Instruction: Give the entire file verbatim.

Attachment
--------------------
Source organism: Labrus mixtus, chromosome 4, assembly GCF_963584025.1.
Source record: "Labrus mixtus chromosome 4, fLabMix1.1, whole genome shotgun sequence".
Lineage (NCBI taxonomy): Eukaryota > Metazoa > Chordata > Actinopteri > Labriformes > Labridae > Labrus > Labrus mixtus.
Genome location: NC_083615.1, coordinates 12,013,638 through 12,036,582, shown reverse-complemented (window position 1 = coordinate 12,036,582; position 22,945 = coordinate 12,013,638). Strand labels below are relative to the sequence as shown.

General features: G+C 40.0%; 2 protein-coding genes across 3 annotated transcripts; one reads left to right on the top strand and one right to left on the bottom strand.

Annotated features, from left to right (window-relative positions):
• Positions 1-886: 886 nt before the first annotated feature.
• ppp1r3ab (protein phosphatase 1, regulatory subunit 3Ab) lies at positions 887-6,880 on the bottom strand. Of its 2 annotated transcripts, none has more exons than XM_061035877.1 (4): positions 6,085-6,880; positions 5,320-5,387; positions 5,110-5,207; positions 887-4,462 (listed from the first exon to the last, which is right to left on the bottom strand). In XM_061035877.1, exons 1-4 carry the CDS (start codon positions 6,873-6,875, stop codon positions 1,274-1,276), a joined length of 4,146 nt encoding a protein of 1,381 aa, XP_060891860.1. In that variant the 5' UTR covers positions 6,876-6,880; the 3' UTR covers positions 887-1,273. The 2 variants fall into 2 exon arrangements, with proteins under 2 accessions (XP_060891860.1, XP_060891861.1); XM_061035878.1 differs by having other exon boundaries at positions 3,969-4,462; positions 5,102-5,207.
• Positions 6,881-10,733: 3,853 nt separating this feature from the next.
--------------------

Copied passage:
Source organism: Labrus mixtus, chromosome 4, assembly GCF_963584025.1.
Source record: "Labrus mixtus chromosome 4, fLabMix1.1, whole genome shotgun sequence".
Lineage (NCBI taxonomy): Eukaryota > Metazoa > Chordata > Actinopteri > Labriformes > Labridae > Labrus > Labrus mixtus.
Genome location: NC_083615.1, coordinates 12,013,638 through 12,036,582, shown reverse-complemented (window position 1 = coordinate 12,036,582; position 22,945 = coordinate 12,013,638). Strand labels below are relative to the sequence as shown.

General features: G+C 40.0%; 2 protein-coding genes across 3 annotated transcripts; one reads left to right on the top strand and one right to left on the bottom strand.

Annotated features, from left to right (window-relative positions):
• Positions 1-886: 886 nt before the first annotated feature.
• ppp1r3ab (protein phosphatase 1, regulatory subunit 3Ab) lies at positions 887-6,880 on the bottom strand. Of its 2 annotated transcripts, none has more exons than XM_061035877.1 (4): positions 6,085-6,880; positions 5,320-5,387; positions 5,110-5,207; positions 887-4,462 (listed from the first exon to the last, which is right to left on the bottom strand). In XM_061035877.1, exons 1-4 carry the CDS (start codon positions 6,873-6,875, stop codon positions 1,274-1,276), a joined length of 4,146 nt encoding a protein of 1,381 aa, XP_060891860.1. In that variant the 5' UTR covers positions 6,876-6,880; the 3' UTR covers positions 887-1,273. The 2 variants fall into 2 exon arrangements, with proteins under 2 accessions (XP_060891860.1, XP_060891861.1); XM_061035878.1 differs by having other exon boundaries at positions 3,969-4,462; positions 5,102-5,207.
• Positions 6,881-10,733: 3,853 nt separating this feature from the next.